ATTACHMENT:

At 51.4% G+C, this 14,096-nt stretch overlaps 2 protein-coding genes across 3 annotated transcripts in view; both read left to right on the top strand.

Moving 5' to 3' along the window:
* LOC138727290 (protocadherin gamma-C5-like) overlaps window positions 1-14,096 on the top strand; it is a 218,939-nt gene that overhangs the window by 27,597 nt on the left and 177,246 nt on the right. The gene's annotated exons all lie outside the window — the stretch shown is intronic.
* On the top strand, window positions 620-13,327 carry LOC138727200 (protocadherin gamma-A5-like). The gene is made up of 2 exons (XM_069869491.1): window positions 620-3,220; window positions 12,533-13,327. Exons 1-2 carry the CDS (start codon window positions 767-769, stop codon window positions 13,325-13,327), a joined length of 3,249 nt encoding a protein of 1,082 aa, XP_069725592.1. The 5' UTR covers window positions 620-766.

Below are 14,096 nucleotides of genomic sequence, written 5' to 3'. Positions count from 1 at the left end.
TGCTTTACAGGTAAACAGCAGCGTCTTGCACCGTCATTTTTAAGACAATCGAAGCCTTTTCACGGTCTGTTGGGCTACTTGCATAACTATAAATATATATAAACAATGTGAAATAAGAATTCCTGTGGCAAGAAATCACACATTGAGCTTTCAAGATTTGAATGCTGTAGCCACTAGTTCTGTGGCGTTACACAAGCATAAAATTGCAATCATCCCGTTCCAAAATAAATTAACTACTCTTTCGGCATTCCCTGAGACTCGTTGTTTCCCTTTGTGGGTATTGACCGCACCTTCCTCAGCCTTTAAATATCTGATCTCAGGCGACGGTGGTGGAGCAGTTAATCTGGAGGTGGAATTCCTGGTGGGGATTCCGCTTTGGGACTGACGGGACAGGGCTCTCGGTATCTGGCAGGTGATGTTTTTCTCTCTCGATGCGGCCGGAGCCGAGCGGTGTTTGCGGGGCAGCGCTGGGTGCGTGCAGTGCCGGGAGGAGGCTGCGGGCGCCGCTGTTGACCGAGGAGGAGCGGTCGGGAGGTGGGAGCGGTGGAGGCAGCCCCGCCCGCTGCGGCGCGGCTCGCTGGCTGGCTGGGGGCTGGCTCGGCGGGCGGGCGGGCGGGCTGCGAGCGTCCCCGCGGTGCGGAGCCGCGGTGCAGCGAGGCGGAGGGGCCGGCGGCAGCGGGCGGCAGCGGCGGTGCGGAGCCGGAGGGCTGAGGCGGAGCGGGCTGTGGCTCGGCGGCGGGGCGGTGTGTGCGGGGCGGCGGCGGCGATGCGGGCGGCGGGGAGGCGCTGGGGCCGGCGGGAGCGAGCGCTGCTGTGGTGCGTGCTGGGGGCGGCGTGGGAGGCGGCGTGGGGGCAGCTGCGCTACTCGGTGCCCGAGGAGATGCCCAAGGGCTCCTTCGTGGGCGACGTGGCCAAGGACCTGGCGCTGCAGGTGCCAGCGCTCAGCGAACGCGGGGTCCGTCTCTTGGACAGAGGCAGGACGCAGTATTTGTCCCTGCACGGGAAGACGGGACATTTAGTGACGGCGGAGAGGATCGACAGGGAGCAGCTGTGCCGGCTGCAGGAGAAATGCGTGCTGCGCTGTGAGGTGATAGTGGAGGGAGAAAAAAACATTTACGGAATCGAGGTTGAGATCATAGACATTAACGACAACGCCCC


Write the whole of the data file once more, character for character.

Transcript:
At 51.4% G+C, this 14,096-nt stretch overlaps 2 protein-coding genes across 3 annotated transcripts in view; both read left to right on the top strand.

Moving 5' to 3' along the window:
* LOC138727290 (protocadherin gamma-C5-like) overlaps window positions 1-14,096 on the top strand; it is a 218,939-nt gene that overhangs the window by 27,597 nt on the left and 177,246 nt on the right. The gene's annotated exons all lie outside the window — the stretch shown is intronic.
* On the top strand, window positions 620-13,327 carry LOC138727200 (protocadherin gamma-A5-like). The gene is made up of 2 exons (XM_069869491.1): window positions 620-3,220; window positions 12,533-13,327. Exons 1-2 carry the CDS (start codon window positions 767-769, stop codon window positions 13,325-13,327), a joined length of 3,249 nt encoding a protein of 1,082 aa, XP_069725592.1. The 5' UTR covers window positions 620-766.

Below are 14,096 nucleotides of genomic sequence, written 5' to 3'. Positions count from 1 at the left end.
TGCTTTACAGGTAAACAGCAGCGTCTTGCACCGTCATTTTTAAGACAATCGAAGCCTTTTCACGGTCTGTTGGGCTACTTGCATAACTATAAATATATATAAACAATGTGAAATAAGAATTCCTGTGGCAAGAAATCACACATTGAGCTTTCAAGATTTGAATGCTGTAGCCACTAGTTCTGTGGCGTTACACAAGCATAAAATTGCAATCATCCCGTTCCAAAATAAATTAACTACTCTTTCGGCATTCCCTGAGACTCGTTGTTTCCCTTTGTGGGTATTGACCGCACCTTCCTCAGCCTTTAAATATCTGATCTCAGGCGACGGTGGTGGAGCAGTTAATCTGGAGGTGGAATTCCTGGTGGGGATTCCGCTTTGGGACTGACGGGACAGGGCTCTCGGTATCTGGCAGGTGATGTTTTTCTCTCTCGATGCGGCCGGAGCCGAGCGGTGTTTGCGGGGCAGCGCTGGGTGCGTGCAGTGCCGGGAGGAGGCTGCGGGCGCCGCTGTTGACCGAGGAGGAGCGGTCGGGAGGTGGGAGCGGTGGAGGCAGCCCCGCCCGCTGCGGCGCGGCTCGCTGGCTGGCTGGGGGCTGGCTCGGCGGGCGGGCGGGCGGGCTGCGAGCGTCCCCGCGGTGCGGAGCCGCGGTGCAGCGAGGCGGAGGGGCCGGCGGCAGCGGGCGGCAGCGGCGGTGCGGAGCCGGAGGGCTGAGGCGGAGCGGGCTGTGGCTCGGCGGCGGGGCGGTGTGTGCGGGGCGGCGGCGGCGATGCGGGCGGCGGGGAGGCGCTGGGGCCGGCGGGAGCGAGCGCTGCTGTGGTGCGTGCTGGGGGCGGCGTGGGAGGCGGCGTGGGGGCAGCTGCGCTACTCGGTGCCCGAGGAGATGCCCAAGGGCTCCTTCGTGGGCGACGTGGCCAAGGACCTGGCGCTGCAGGTGCCAGCGCTCAGCGAACGCGGGGTCCGTCTCTTGGACAGAGGCAGGACGCAGTATTTGTCCCTGCACGGGAAGACGGGACATTTAGTGACGGCGGAGAGGATCGACAGGGAGCAGCTGTGCCGGCTGCAGGAGAAATGCGTGCTGCGCTGTGAGGTGATAGTGGAGGGAGAAAAAAACATTTACGGAATCGAGGTTGAGATCATAGACATTAACGACAACGCCCC